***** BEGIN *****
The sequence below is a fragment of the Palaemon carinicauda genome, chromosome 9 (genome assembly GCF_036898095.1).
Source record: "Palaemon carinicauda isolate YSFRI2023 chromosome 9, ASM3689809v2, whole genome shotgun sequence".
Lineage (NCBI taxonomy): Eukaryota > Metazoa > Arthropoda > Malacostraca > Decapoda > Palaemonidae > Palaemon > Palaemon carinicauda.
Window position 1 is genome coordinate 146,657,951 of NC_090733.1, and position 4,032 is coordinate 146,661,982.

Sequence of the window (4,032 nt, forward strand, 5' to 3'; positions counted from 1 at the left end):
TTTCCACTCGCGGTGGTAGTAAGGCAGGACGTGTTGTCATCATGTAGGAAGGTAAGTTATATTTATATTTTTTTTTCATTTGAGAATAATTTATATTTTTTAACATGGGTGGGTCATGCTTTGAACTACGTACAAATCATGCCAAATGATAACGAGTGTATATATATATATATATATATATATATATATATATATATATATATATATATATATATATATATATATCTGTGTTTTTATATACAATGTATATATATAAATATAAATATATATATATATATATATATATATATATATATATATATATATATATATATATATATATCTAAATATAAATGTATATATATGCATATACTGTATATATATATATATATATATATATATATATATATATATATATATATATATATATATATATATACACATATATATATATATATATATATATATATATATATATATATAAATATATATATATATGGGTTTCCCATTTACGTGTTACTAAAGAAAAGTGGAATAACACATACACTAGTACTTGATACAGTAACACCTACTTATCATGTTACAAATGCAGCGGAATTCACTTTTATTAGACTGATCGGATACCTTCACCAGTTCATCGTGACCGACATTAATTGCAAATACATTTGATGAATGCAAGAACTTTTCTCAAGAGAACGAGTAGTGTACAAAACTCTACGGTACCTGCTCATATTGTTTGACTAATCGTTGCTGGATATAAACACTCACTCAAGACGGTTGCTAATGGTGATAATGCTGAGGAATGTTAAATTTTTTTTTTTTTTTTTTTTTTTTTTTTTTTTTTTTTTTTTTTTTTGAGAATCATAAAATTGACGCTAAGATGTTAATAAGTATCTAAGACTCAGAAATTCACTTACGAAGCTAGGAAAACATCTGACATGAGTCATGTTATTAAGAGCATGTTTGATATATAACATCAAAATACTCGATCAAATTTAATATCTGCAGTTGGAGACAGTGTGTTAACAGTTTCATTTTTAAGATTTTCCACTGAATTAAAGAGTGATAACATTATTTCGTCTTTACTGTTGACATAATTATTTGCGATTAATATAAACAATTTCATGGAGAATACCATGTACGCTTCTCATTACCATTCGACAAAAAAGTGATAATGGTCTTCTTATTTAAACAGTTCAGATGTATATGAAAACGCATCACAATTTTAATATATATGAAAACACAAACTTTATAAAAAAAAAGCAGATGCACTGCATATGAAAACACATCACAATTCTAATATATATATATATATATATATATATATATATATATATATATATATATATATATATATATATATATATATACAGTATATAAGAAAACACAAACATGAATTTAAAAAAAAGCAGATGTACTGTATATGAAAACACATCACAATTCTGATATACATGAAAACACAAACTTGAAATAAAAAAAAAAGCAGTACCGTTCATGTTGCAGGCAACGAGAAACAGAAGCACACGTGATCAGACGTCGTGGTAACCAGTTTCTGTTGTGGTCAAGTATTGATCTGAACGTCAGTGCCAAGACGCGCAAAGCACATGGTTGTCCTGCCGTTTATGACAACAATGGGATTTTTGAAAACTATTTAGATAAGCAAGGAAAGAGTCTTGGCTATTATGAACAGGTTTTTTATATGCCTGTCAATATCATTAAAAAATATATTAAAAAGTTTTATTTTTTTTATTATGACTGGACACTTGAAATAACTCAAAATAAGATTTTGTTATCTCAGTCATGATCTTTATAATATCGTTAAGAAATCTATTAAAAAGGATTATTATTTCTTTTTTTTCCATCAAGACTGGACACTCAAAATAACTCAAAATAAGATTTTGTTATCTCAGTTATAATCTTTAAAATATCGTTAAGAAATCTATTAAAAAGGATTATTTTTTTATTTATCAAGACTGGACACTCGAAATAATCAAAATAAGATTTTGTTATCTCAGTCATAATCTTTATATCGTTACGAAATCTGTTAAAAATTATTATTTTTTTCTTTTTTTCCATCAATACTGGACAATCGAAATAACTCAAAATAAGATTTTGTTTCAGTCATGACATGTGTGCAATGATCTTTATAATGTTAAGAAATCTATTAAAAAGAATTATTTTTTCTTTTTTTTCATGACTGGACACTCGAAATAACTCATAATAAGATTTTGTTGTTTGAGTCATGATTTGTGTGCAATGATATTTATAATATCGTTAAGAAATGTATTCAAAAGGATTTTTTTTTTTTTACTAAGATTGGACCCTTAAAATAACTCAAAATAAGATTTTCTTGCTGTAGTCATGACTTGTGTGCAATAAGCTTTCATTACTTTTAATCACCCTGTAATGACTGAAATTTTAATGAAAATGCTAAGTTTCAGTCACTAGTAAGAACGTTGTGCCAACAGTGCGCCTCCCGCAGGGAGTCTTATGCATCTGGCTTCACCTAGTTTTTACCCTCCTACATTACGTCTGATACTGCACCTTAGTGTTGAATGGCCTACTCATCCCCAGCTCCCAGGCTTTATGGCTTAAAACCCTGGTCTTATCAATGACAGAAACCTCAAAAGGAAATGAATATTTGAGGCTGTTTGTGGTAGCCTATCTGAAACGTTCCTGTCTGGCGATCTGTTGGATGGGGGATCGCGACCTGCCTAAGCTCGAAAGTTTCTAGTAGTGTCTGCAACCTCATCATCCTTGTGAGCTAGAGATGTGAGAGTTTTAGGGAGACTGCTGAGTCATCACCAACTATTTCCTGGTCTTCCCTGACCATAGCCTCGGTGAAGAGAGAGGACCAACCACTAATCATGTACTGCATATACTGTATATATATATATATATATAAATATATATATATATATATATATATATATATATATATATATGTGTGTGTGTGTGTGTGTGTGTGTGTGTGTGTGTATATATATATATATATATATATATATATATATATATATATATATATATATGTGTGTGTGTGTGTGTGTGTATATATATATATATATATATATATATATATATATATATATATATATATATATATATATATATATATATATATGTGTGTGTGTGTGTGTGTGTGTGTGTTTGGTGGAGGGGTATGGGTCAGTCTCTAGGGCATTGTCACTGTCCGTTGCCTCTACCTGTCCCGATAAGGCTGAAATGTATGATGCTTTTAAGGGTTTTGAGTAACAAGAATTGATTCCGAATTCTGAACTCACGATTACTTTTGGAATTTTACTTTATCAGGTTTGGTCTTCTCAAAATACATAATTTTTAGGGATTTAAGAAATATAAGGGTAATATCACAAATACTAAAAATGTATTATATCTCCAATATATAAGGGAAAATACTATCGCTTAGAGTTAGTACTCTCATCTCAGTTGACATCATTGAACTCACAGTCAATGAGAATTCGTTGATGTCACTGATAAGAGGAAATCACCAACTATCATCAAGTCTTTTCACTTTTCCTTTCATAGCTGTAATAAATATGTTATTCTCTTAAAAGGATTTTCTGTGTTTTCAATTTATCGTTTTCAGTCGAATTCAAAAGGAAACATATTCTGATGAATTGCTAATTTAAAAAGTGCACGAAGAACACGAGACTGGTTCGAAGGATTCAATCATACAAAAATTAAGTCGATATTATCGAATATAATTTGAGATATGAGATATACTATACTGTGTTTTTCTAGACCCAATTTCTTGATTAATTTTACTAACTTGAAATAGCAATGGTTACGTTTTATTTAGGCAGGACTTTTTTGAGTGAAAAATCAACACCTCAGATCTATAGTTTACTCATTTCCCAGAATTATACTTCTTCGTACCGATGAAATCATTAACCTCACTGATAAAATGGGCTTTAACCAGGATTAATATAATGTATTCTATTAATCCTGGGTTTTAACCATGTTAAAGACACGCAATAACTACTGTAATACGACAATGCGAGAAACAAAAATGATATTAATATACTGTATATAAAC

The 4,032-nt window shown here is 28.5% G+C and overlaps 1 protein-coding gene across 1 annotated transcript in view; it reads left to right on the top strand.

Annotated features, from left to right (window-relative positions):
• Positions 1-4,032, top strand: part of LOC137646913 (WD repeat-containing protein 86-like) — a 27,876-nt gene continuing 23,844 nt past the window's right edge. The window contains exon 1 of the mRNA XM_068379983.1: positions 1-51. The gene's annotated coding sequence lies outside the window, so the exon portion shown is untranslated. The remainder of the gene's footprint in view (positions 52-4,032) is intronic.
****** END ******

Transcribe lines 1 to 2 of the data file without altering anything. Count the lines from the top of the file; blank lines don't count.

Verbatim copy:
The sequence below is a fragment of the Palaemon carinicauda genome, chromosome 9 (genome assembly GCF_036898095.1).
Source record: "Palaemon carinicauda isolate YSFRI2023 chromosome 9, ASM3689809v2, whole genome shotgun sequence".